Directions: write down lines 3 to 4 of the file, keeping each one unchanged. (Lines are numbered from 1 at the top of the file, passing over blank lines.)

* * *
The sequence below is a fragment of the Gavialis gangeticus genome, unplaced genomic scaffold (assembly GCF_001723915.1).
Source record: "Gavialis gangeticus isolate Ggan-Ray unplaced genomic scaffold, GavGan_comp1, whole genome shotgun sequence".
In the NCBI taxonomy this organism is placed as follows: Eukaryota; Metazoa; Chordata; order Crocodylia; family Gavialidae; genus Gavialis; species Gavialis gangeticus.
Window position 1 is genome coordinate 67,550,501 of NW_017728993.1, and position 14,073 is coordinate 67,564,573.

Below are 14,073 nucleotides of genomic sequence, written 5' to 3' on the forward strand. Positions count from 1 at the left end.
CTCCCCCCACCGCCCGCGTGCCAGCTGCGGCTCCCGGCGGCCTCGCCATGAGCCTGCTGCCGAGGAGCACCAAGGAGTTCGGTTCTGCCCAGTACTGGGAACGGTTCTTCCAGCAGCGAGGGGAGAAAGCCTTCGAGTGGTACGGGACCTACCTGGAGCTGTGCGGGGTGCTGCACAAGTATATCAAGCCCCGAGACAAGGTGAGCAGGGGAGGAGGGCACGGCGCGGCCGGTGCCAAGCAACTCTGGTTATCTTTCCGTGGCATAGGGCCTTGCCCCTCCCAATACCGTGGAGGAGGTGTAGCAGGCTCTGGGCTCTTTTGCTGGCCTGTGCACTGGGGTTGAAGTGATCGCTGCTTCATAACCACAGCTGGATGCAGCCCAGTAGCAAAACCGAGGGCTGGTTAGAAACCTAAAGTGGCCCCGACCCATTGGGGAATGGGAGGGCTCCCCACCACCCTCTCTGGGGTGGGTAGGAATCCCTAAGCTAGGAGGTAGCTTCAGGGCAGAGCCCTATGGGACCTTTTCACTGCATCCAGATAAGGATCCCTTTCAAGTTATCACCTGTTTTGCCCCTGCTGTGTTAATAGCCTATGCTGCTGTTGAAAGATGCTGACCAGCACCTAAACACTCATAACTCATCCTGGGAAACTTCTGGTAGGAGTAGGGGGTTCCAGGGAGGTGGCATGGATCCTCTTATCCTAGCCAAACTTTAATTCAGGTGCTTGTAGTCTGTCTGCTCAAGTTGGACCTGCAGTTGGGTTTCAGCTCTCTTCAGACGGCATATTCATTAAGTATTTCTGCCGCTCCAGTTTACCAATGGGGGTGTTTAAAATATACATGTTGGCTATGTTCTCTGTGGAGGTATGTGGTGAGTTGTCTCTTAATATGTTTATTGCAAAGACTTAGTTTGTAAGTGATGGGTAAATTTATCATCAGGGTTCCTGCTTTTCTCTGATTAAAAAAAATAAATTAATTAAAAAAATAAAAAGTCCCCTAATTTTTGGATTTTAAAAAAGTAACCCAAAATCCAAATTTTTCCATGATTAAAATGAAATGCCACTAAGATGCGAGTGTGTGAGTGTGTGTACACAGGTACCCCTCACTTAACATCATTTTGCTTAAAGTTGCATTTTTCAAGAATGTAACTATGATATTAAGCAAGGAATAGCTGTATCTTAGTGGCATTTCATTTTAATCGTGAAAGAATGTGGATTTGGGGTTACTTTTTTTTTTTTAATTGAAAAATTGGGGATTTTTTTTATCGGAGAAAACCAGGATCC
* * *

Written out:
In the NCBI taxonomy this organism is placed as follows: Eukaryota; Metazoa; Chordata; order Crocodylia; family Gavialidae; genus Gavialis; species Gavialis gangeticus.
Window position 1 is genome coordinate 67,550,501 of NW_017728993.1, and position 14,073 is coordinate 67,564,573.